Sussmann and the Bias of D.C. Juries - The American Spectator | USA News and Politics
Sussmann and the Bias of D.C. Juries
by
President Richard Nixon and John Ehrlichman, February 12, 1973 (Oliver F. Atkins/Richard Nixon Presidential Library and Museum/Wikimedia Commons)

So, Michael Sussmann has been acquitted by a Washington, D.C., jury. This should come as no great surprise to anyone familiar with the district’s overtly Democrat political composition. He certainly was tried before a jury of his political peers. After all, Hillary Clinton got 90 percent of D.C.’s vote in 2016. In this particular instance, we’ve been told, three of the jurors were contributors to her campaign. One would have loved to be in the jury room to hear the discussions during the few hours of supposed debate. Do you think Hillary’s name ever came up — or how the impact of a conviction might affect her or Democrats in general?

What is equally unsurprising is that the opposite is also true: Republicans don’t stand a chance of acquittal in a politicized case brought to court in D.C. This was clearly demonstrated almost 50 years ago in the Watergate prosecutions, where — with two notable exceptions — every case tried in D.C. resulted in a conviction and every case tried outside in an acquittal.

Let’s look at the list. There were three major trials (for the Watergate break-in, the plumbers’ break-in, and the cover-up), along with three lesser trials (Dwight Chapin and Edwin Reinecke for perjury and John Connally for bribery).

Two of the seven Watergate burglars (Gordon Liddy and James McCord) were convicted on January 30, 1973, as they should have been. The other five (Howard Hunt and the Cubans: Bernard Barker, Felipe de Diego, Virgilio Gonzalez, Eugenio Martinez, and Frank Sturgis) pleaded guilty at the trial’s beginning, so no jury was involved. John Ehrlichman was convicted on July 12, 1974, in the plumbers’ break-in trial for authorizing the illegal entry into the Beverly Hills offices of Daniel Ellsberg’s psychiatrist. When Ehrlichman’s conviction was announced, Justice Thurgood Marshall remarked to his law clerks that he’d hate to be a Republican on trial in D.C.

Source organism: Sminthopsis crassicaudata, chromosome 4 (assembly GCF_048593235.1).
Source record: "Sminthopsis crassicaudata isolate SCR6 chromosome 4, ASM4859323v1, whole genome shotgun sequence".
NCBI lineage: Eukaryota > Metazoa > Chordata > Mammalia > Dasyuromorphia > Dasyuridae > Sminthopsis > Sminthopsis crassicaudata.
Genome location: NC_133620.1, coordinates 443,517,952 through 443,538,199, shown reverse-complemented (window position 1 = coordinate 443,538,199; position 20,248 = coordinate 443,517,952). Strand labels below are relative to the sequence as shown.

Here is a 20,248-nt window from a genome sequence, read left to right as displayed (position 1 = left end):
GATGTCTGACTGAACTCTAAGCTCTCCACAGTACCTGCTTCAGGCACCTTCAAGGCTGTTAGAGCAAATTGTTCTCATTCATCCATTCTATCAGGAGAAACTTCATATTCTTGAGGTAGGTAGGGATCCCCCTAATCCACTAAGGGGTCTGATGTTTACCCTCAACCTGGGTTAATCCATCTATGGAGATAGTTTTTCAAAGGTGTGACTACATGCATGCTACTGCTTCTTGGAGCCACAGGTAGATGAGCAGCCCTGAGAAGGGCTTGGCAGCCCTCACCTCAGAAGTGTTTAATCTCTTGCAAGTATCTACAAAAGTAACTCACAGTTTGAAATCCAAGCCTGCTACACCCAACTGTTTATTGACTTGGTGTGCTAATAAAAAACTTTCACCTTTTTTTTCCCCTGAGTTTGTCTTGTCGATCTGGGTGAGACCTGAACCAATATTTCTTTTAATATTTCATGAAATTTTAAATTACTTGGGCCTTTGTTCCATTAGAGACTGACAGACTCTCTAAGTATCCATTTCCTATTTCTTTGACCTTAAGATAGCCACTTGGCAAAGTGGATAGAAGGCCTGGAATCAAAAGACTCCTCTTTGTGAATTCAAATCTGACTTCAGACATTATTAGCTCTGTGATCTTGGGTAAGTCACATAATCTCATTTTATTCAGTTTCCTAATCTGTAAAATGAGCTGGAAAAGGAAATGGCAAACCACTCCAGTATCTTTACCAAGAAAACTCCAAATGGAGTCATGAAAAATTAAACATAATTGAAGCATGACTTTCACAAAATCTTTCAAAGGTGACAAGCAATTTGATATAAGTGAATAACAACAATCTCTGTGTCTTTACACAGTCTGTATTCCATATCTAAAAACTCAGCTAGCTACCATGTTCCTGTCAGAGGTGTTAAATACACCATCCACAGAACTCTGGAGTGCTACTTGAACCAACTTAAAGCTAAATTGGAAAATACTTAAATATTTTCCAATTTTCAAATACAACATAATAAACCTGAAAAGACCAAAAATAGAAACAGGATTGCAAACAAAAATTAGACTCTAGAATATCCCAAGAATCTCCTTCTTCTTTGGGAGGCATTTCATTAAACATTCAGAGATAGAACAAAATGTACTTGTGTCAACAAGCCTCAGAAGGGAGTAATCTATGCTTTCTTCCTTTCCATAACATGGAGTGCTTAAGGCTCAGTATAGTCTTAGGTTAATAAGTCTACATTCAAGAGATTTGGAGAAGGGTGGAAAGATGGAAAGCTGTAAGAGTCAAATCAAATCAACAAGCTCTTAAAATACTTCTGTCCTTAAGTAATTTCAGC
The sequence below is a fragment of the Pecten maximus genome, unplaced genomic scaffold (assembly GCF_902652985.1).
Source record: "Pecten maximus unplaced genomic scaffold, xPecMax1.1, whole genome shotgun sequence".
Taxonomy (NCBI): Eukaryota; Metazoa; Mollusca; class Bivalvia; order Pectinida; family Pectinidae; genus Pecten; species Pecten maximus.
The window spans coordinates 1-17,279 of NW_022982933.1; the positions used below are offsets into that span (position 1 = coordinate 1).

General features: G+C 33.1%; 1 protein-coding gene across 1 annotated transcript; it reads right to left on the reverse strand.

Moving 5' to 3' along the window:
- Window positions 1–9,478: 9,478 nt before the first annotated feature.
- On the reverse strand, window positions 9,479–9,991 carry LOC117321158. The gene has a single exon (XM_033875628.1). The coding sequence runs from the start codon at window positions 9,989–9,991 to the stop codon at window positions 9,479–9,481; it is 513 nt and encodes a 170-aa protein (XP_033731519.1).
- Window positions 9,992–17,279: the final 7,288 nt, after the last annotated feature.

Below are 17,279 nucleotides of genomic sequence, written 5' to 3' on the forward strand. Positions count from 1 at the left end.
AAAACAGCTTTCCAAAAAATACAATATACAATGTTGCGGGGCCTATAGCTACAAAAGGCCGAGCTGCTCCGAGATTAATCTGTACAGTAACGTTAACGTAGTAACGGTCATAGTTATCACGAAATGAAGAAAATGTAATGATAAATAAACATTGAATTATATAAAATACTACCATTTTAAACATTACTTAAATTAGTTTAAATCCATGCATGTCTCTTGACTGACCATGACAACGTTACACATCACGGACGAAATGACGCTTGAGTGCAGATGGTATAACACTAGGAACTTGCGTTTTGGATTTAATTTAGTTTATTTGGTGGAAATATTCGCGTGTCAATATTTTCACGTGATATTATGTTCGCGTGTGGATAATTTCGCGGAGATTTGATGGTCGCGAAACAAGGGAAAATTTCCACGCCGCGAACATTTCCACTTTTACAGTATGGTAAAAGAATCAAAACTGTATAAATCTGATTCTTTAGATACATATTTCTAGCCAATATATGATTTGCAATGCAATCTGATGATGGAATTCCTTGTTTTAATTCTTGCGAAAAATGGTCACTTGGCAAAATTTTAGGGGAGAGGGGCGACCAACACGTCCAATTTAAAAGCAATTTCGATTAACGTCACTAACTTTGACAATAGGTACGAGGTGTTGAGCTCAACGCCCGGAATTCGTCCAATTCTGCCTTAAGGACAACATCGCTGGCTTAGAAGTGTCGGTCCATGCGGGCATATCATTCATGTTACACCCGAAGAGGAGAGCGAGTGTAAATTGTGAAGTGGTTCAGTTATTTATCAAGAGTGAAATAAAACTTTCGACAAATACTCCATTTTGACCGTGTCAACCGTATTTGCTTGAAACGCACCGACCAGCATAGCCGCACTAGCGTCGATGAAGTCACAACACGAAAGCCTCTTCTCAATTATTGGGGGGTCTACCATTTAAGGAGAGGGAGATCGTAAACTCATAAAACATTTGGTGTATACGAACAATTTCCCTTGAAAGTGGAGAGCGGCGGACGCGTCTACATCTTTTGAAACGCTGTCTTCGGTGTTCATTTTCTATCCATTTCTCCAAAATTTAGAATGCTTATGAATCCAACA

Dwight Chapin, the first Nixon White House official to be brought to trial, was convicted of perjury on April 5, 1974, in describing his interactions with dirty-trickster Donald Segretti. Similarly, California Lt. Gov. Edwin Reinecke was convicted of perjury on July 27, 1974, in connection with his testimony during Richard Kleindienst’s confirmation as attorney general. Upon indictment, he resigned from office and then lost the GOP primary in his race to become California’s governor. His conviction was later overturned by the D.C. Circuit. But as with the vacating of Sen. Ted Stevens’ conviction decades later in 2008, nothing could be done to rectify his election loss — which, in Stevens’ case, just happened to give Democrats the 60th vote necessary to overcome GOP filibusters.

By this time, nearly every other Republican under investigation by the specially recruited and highly partisan Watergate Special Prosecution Force got the message and settled for plea agreements, including Charles Colson, John Dean, Harry Dent, Jack Gleason, Richard Kleindienst, Egil Krogh, Fred LaRue, Jeb Magruder, Ed Morgan, Herbert Porter, and the Cubans. (READ MORE from Geoff Shepard: Three Watergate Myths)

The most prominent case to come to trial, of course, was the cover-up trial itself, which followed Nixon’s resignation and President Ford’s pardon. That three-month trial ended on January 1, 1975, with convictions on all counts — for conspiracy, obstruction of justice, and perjury — of John Mitchell, Bob Haldeman, and John Ehrlichman. In the opening of his vigorous dissent from the D.C. Circuit’s upholding of those cover-up convictions, Judge George MacKinnon wrote about the taint from adverse publicity, which fed directly into the jury’s political bias:

If ever in the history of our country there was a criminal case which by law had to be transferred to another place for trial because of prejudicial pretrial publicity alone, this is that case.